All joking aside, this is yet another representation of how augmented reality can be achieved, albeit one that Magic Leap likely isn't pursuing. This looks oddly like a device that already exists, actually -- as SlashGear's Chris Davies pointed out to me on Twitter, the Vuzix M2000AR is strikingly similar.
Apparently the folks in Magic Leap's patent application department have a sense of humour. While this image is meant to represent 'a frame couple-able to a user's head in a manner similar to eyeglasses coupling so that a visualisation module may be utilised to capture images and also present monocular augmented digital imagery to a user through a small display,' it's really just a reference to a picture taken by Rackspace employee and former Microsoft evangelist Robert Scoble.
Is the sunglasses setup going to be Magic Leap's first product? We're guessing probably not. But what is very likely to come with Magic Leap's first product is a 'local processing & data module' -- or, more clearly, some form of pocket computer that powers the headset. See that wire leading off the back of the glasses? That connects to the pocket computer.
What, you thought all the processing would be done in the glasses? We're in the future, yes, but not quite that far into the future.
Sure, Magic Leap could use a helmet to house the processor required to run its headset, but that seems very unlikely. The interesting addition in this drawing is that the local processing (the pocket computer) seemingly communicates remotely with both a 'data repository' (think: the cloud) and a 'processing module.' That means that Magic Leap's headset could both store data elsewhere (your photos, for instance) and could offload some of the processing to a remote computer.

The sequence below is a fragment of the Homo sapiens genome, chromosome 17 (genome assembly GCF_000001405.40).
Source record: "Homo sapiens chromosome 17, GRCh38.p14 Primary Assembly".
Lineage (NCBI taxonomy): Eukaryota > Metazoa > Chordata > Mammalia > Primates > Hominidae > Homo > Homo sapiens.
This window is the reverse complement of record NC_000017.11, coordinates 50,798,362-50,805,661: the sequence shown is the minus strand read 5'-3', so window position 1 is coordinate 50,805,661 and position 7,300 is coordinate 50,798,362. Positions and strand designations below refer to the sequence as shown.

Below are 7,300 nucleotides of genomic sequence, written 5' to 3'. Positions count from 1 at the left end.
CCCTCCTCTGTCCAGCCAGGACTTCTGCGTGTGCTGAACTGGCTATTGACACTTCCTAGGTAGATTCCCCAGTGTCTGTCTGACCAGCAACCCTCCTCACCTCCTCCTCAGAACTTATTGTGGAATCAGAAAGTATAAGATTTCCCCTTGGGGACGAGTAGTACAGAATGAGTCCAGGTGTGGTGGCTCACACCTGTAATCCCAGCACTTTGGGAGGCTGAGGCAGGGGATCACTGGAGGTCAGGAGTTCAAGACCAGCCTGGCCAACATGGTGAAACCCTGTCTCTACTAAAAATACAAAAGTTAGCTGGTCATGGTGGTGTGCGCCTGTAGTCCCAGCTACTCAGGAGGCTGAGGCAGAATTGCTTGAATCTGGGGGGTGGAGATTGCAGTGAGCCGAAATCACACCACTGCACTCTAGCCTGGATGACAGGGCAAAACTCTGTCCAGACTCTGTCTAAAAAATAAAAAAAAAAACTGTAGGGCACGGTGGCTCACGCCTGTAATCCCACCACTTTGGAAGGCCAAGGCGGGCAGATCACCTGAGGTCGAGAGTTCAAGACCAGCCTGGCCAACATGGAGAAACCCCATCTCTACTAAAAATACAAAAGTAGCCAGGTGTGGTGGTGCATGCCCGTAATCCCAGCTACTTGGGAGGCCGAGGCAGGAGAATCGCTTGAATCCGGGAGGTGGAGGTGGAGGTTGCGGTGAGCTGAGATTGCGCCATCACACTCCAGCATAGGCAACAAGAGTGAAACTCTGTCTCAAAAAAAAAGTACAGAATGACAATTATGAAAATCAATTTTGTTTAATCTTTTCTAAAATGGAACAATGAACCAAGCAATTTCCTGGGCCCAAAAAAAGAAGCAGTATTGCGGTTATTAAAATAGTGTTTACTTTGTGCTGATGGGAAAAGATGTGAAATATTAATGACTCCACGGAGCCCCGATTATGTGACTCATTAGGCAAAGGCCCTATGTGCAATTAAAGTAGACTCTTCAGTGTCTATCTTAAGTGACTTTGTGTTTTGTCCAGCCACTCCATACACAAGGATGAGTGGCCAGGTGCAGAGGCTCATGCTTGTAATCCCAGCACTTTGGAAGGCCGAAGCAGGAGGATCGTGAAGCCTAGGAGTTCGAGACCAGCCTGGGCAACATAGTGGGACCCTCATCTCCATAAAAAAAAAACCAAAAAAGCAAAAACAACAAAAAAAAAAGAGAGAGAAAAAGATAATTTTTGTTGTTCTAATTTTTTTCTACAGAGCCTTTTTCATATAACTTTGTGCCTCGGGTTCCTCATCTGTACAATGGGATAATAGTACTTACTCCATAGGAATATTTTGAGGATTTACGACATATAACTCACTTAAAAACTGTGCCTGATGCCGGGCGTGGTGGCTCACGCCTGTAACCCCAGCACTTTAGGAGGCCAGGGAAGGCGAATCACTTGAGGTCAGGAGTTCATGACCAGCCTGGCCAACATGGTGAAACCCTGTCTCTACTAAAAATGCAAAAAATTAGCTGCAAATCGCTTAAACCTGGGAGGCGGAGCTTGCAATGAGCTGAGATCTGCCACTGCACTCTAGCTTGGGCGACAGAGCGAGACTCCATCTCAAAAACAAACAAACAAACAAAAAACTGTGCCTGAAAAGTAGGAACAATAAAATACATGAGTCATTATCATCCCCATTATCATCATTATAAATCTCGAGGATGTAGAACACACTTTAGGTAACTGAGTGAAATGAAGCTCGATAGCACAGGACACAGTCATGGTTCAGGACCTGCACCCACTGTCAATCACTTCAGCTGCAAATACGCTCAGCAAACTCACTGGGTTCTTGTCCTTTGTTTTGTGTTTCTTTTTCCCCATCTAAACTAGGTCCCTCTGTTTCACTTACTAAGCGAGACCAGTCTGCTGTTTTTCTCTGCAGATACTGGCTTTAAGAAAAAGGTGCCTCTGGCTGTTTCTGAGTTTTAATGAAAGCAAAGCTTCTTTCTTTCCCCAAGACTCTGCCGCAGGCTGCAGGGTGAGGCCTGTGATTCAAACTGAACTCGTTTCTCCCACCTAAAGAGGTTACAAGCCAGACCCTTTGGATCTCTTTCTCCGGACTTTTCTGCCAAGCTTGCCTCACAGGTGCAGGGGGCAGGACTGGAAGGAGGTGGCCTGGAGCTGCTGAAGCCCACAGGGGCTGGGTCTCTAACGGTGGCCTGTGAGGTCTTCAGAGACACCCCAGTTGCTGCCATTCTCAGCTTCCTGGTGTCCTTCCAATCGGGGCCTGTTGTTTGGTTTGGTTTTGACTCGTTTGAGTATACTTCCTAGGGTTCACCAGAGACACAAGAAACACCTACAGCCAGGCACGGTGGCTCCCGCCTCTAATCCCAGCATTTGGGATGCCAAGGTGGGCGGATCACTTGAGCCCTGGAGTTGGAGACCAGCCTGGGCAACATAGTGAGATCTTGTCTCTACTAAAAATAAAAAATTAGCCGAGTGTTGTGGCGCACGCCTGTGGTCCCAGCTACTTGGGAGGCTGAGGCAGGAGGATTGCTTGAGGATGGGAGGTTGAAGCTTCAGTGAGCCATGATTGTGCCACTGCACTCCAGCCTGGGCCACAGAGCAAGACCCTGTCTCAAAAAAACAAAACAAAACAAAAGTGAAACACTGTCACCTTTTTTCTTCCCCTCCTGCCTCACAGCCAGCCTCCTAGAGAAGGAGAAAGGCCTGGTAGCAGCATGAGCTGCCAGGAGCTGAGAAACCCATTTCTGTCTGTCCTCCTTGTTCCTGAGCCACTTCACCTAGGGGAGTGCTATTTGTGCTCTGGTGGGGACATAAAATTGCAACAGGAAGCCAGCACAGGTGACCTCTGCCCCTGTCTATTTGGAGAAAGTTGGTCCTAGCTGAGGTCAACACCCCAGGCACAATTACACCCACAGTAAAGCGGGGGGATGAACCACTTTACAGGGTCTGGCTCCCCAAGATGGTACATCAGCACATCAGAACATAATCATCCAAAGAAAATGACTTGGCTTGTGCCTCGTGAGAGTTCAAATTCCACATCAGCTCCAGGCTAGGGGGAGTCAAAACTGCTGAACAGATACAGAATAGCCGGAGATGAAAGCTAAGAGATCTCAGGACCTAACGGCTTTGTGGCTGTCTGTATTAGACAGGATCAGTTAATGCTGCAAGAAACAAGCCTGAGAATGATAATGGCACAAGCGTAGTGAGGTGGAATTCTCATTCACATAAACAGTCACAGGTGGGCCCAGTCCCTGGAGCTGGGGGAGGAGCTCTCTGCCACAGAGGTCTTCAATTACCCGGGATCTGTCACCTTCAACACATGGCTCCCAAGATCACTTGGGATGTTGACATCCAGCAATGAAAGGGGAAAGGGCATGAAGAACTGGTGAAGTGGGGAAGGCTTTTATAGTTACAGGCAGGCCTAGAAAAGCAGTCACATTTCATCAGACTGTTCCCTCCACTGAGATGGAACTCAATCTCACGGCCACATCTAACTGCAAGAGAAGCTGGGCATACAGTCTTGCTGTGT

To further elucidate the concept of both local and remote processing, this is how the headset may work with both local processing (the aforementioned pocket computer) and remote processing and data storage.
Not so into putting computers in your pocket? Sorry to tell you, but you've already got a smartphone in there and it's more computer than phone. But perhaps you've managed to get by without a smartphone and, if you need to keep one, you have a sweet belt clip? Magic Leap's potential solution for local processing is the sweet belt clip computer you see in the drawing here.
We asked Magic Leap for statements about what the company is working on and were rebuffed. The most we got from a company rep was this: 'Our product will be mobile and will not require plugging into a computer.'
That's an important distinction from the likes of Facebook's Oculus Rift virtual reality headset (which requires a wired connection to a powerful computer). It's more akin to something like Google's Glass headset (which is a type of AR), or Samsung and Oculus VR's 'Gear VR' headset (which uses your phone and requires no wires or computers).
The company's website says little more about Magic Leap's intentions. The jobs page lists lots of expected positions (optics, programming, etc.), but also has some interesting positions for an 'Android developer' (which tells us that the headset is likely to be powered by a smartphone-esque computer) and a variety of positions for cloud developers (adding credence to our guesses about how the headset is handling data storage). There are also positions listed for 'telephony' and a couple of jobs in the health care department. If nothing else, Magic Leap is taking a very broad approach to what it wants to deliver.
Now all that's left is actually showing that product.